Besides, humor does not wear well.—"Thomas Carlyle and His Works"
Especially the transcendental philosophy needs the leaven of humor to render it light and digestible.—"Thomas Carlyle and His Works"
He sketches first, with strong, practical English pencil, the essential features in outline, black on white, more faithfully that Dryasdust would have done, telling us wisely whom and what to mark, to save time, and then with a brush of camel's hair, or sometimes with more expeditious swab, he lays on the bright and fast colors of his humor everywhere.—"Thomas Carlyle and His Works"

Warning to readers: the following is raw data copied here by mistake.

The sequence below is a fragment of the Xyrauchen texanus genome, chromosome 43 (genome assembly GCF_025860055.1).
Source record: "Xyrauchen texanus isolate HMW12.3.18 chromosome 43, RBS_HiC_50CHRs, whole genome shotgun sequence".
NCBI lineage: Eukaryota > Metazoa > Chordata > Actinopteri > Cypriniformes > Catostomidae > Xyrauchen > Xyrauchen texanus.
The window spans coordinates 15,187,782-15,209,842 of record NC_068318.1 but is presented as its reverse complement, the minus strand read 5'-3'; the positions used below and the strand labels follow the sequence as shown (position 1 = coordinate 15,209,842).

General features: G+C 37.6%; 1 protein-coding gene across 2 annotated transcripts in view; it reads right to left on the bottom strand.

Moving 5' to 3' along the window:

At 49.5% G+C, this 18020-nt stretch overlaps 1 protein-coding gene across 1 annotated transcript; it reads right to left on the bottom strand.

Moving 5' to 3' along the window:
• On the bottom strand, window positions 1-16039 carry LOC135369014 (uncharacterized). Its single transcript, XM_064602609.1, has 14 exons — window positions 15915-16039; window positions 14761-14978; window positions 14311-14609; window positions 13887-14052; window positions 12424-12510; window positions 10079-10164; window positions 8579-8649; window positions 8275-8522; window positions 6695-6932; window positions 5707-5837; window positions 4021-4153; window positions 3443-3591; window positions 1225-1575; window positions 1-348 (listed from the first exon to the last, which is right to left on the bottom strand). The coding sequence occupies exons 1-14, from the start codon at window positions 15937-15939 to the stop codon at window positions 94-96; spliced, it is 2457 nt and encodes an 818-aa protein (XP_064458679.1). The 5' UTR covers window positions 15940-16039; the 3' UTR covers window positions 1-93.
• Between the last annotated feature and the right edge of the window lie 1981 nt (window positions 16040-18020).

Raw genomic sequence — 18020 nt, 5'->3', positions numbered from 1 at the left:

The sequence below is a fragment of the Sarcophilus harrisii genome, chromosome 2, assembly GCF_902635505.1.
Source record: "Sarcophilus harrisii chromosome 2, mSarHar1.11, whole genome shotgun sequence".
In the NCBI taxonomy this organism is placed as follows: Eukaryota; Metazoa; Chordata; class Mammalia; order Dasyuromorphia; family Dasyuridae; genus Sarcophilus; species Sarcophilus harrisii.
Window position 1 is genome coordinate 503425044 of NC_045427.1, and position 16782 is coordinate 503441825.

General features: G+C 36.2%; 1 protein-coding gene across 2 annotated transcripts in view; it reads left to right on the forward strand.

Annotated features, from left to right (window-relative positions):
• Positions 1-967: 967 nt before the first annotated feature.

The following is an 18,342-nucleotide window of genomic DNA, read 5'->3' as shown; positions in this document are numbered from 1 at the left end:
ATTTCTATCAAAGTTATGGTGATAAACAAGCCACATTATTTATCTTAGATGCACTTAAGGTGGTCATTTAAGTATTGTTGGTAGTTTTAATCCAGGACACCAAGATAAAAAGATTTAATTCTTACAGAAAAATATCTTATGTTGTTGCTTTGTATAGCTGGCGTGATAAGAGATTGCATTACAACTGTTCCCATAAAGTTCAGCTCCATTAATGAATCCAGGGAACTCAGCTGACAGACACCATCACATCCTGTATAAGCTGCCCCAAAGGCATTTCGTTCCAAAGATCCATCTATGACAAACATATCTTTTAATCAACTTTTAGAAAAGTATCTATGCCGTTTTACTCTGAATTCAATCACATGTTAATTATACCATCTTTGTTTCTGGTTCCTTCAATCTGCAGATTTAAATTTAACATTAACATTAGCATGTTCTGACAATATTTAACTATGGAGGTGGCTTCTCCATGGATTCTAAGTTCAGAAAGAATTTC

His humor is always subordinate to a serious purpose, though often the real charm for the reader is not so much in the essential progress and final upshot of this chapter, as in this indirect side-light illustration of every hue.—"Thomas Carlyle and His Works"
I have been breaking silence these twenty three years and have hardly made a rent in it.—Journal, 9 February 1841
O how I laugh when I think of my vague, indefinite riches. No run on my bank can drain it—for my wealth is not possession but enjoyment.—Thoreau to H. G. O. Blake, 6 December 1856
The deepest humor will not keep.—"Thomas Carlyle and His Works"
To the thinker, all institutions of men, as all imperfection, viewed from the point of equanimity, are legitimate subjects of humor.—"Thomas Carlyle and His Works"
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